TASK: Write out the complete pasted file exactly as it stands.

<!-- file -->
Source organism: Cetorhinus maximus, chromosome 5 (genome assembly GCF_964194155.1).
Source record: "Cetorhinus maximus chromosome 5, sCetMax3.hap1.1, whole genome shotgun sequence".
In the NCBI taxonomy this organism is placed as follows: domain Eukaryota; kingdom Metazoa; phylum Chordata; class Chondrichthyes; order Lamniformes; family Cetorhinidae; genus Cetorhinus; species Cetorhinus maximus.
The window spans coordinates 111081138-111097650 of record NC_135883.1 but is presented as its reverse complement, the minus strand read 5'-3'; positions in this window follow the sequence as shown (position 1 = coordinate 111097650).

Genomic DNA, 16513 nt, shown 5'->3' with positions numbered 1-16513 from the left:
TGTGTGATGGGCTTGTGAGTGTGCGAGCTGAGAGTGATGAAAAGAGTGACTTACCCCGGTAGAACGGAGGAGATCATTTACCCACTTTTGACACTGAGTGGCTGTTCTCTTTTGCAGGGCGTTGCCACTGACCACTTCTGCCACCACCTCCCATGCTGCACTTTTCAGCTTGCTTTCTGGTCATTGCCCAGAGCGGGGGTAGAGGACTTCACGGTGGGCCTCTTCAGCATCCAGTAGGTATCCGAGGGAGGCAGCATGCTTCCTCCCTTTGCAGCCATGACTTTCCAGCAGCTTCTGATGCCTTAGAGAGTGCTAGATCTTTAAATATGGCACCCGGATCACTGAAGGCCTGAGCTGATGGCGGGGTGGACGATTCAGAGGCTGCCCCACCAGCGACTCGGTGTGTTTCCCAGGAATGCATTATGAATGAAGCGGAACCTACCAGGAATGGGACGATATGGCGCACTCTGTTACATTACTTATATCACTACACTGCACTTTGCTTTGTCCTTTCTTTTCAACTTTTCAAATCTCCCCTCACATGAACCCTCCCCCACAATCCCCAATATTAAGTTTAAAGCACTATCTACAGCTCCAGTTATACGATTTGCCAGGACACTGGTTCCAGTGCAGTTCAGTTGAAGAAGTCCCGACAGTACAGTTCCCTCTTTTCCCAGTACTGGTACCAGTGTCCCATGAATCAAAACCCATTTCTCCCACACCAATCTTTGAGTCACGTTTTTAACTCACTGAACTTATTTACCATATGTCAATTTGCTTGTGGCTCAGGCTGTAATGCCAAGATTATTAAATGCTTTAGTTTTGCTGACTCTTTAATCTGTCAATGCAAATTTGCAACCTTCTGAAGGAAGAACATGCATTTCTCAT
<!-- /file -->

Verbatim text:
Source organism: Cetorhinus maximus, chromosome 5 (genome assembly GCF_964194155.1).
Source record: "Cetorhinus maximus chromosome 5, sCetMax3.hap1.1, whole genome shotgun sequence".
In the NCBI taxonomy this organism is placed as follows: domain Eukaryota; kingdom Metazoa; phylum Chordata; class Chondrichthyes; order Lamniformes; family Cetorhinidae; genus Cetorhinus; species Cetorhinus maximus.
The window spans coordinates 111081138-111097650 of record NC_135883.1 but is presented as its reverse complement, the minus strand read 5'-3'; positions in this window follow the sequence as shown (position 1 = coordinate 111097650).

Genomic DNA, 16513 nt, shown 5'->3' with positions numbered 1-16513 from the left:
TGTGTGATGGGCTTGTGAGTGTGCGAGCTGAGAGTGATGAAAAGAGTGACTTACCCCGGTAGAACGGAGGAGATCATTTACCCACTTTTGACACTGAGTGGCTGTTCTCTTTTGCAGGGCGTTGCCACTGACCACTTCTGCCACCACCTCCCATGCTGCACTTTTCAGCTTGCTTTCTGGTCATTGCCCAGAGCGGGGGTAGAGGACTTCACGGTGGGCCTCTTCAGCATCCAGTAGGTATCCGAGGGAGGCAGCATGCTTCCTCCCTTTGCAGCCATGACTTTCCAGCAGCTTCTGATGCCTTAGAGAGTGCTAGATCTTTAAATATGGCACCCGGATCACTGAAGGCCTGAGCTGATGGCGGGGTGGACGATTCAGAGGCTGCCCCACCAGCGACTCGGTGTGTTTCCCAGGAATGCATTATGAATGAAGCGGAACCTACCAGGAATGGGACGATATGGCGCACTCTGTTACATTACTTATATCACTACACTGCACTTTGCTTTGTCCTTTCTTTTCAACTTTTCAAATCTCCCCTCACATGAACCCTCCCCCACAATCCCCAATATTAAGTTTAAAGCACTATCTACAGCTCCAGTTATACGATTTGCCAGGACACTGGTTCCAGTGCAGTTCAGTTGAAGAAGTCCCGACAGTACAGTTCCCTCTTTTCCCAGTACTGGTACCAGTGTCCCATGAATCAAAACCCATTTCTCCCACACCAATCTTTGAGTCACGTTTTTAACTCACTGAACTTATTTACCATATGTCAATTTGCTTGTGGCTCAGGCTGTAATGCCAAGATTATTAAATGCTTTAGTTTTGCTGACTCTTTAATCTGTCAATGCAAATTTGCAACCTTCTGAAGGAAGAACATGCATTTCTCAT